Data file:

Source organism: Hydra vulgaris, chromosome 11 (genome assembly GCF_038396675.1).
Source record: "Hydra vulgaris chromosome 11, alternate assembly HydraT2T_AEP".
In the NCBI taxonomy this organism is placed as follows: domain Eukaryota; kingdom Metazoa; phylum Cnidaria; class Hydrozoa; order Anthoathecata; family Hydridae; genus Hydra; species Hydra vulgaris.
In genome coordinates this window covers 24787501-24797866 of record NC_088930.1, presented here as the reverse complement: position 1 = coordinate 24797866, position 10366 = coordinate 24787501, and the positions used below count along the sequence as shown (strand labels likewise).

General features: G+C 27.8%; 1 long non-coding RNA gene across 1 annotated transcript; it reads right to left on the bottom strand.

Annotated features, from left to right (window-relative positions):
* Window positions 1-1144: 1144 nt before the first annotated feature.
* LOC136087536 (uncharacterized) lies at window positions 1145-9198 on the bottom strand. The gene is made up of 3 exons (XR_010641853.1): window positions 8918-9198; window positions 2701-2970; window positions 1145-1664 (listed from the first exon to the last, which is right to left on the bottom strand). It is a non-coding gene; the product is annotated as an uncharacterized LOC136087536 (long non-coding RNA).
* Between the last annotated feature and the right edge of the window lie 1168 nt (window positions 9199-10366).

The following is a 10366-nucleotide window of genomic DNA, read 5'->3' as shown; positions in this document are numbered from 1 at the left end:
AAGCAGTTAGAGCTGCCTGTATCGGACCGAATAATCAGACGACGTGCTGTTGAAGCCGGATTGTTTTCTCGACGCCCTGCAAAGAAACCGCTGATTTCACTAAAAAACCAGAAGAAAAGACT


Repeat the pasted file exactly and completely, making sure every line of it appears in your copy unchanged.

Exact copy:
Source organism: Hydra vulgaris, chromosome 11 (genome assembly GCF_038396675.1).
Source record: "Hydra vulgaris chromosome 11, alternate assembly HydraT2T_AEP".
In the NCBI taxonomy this organism is placed as follows: domain Eukaryota; kingdom Metazoa; phylum Cnidaria; class Hydrozoa; order Anthoathecata; family Hydridae; genus Hydra; species Hydra vulgaris.
In genome coordinates this window covers 24787501-24797866 of record NC_088930.1, presented here as the reverse complement: position 1 = coordinate 24797866, position 10366 = coordinate 24787501, and the positions used below count along the sequence as shown (strand labels likewise).

General features: G+C 27.8%; 1 long non-coding RNA gene across 1 annotated transcript; it reads right to left on the bottom strand.

Annotated features, from left to right (window-relative positions):
* Window positions 1-1144: 1144 nt before the first annotated feature.
* LOC136087536 (uncharacterized) lies at window positions 1145-9198 on the bottom strand. The gene is made up of 3 exons (XR_010641853.1): window positions 8918-9198; window positions 2701-2970; window positions 1145-1664 (listed from the first exon to the last, which is right to left on the bottom strand). It is a non-coding gene; the product is annotated as an uncharacterized LOC136087536 (long non-coding RNA).
* Between the last annotated feature and the right edge of the window lie 1168 nt (window positions 9199-10366).

The following is a 10366-nucleotide window of genomic DNA, read 5'->3' as shown; positions in this document are numbered from 1 at the left end:
AAGCAGTTAGAGCTGCCTGTATCGGACCGAATAATCAGACGACGTGCTGTTGAAGCCGGATTGTTTTCTCGACGCCCTGCAAAGAAACCGCTGATTTCACTAAAAAACCAGAAGAAAAGACT